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Culminating Your Chapter Value with an Exit Interview

Recognizing that sometimes a member has gained all they can from your chapter and affording them the opportunity to move on to the next phase of their professional life is the culminating chapter value you can provide them.            

This value rests in the exit interview, a process aimed at parting ways with respect and appreciation. The benefit of which is two-fold. First, offering your soon-to-be former member the opportunity to honestly express their views about your chapter gives significance to their voice. Hopefully, this means they will leave your chapter on good terms, with only positive things to say with referrals to future potential members. Second, it provides your chapter leadership with key insight into how the chapter has benefited a member through their lifecycle within the chapter. If conducted correctly, it also offers real knowledge aimed at the betterment of your chapter, which will provide value to your remaining and future members for years to come.

To successfully accomplish the exit interview, follow these guidelines:

  1. Provide a comprehensive exit survey that asks about their journey with your chapter from beginning to end.
  •  Ask when they joined and about what brought them to the chapter in the first place. While you may have that data in their member record, allowing them to provide their own narrative adds to their story within your chapter.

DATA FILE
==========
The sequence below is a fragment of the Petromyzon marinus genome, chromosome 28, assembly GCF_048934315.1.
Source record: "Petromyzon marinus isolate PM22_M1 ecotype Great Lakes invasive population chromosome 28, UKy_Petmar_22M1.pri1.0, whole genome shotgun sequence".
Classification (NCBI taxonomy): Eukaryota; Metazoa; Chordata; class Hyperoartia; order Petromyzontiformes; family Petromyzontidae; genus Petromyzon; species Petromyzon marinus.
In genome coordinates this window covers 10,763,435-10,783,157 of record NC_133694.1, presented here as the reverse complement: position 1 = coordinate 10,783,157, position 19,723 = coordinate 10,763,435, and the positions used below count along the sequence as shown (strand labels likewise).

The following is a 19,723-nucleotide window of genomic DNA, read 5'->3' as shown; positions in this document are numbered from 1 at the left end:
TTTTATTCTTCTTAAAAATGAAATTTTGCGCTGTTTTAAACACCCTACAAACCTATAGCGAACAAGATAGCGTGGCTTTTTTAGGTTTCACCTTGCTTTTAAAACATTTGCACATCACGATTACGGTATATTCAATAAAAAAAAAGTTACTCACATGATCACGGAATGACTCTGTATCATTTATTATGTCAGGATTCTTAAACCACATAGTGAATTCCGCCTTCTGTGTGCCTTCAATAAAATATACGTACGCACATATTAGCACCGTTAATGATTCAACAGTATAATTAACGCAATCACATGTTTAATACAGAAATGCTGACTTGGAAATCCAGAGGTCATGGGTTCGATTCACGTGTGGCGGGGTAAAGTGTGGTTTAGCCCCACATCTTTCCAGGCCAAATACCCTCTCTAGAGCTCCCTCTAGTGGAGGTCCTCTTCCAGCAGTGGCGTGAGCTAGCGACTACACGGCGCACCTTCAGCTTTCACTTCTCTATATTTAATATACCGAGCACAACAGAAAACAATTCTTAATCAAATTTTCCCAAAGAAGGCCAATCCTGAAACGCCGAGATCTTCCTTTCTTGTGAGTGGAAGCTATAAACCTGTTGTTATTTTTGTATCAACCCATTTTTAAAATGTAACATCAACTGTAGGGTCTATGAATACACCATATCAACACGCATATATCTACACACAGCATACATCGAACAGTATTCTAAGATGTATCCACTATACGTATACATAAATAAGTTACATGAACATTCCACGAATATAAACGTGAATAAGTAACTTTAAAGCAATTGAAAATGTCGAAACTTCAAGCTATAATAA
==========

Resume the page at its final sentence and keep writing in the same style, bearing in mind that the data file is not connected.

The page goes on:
• Provide space for them to report the best and worst experiences through their tenure.
  • Solicit advise to make the chapter experience stronger for remaining and future members.
  • Seek information about why they have chosen to part ways from your chapter. Make sure to allow them the option not to provide detail if they wish to keep things to themselves.

 

  1. Follow up the survey with a personal call by a member of your leadership team. Focus on different aspects based on their role in your chapter.
  • No matter the membership level, for best results, call only once, leaving a specific message to ensure your intentions are clear without leaving a feeling that you are trying to recruit them to come back to your chapter.
  • For members of less than 3 years, specifically address any concerns they have that lead them to leave your chapter. Let them know that their feedback helps the leadership team improve the chapter.
  • Longer tenure members also want to hear that their feedback benefits the chapter and that their participation left an impact on the chapter. Refer to specifics about their activities with the chapter.
  • Retiring leaders want to hear a simple thank you for their service. 

 

  1. Show your lasting appreciation.
  • Send a Thank You card along with a certificate honoring your exiting member’s time in the chapter. If they served in a leadership role, provide them a separate certificate for that.
  • If funds allow, send a small gift as a token of your appreciation to members that had an especially active role in the chapter. It will brighten up their day and place your chapter in an extra positive light.
  • Consider all active members, even now former members, for awards at the end of the year. As long as a member participated during the award consideration time, they should be on the list.
  • Honoring members, past and present, with praise will continue to shine on the legacy of your chapter.   

Making the decision to move on from your chapter likely involved more than a spur of the moment decision. By offering a space for real feedback and treating an exiting member with the utmost respect and appreciation your chapter will gain a reputation of high regard. One that attracts new members and reminds all members that they have value, no matter the path they take.

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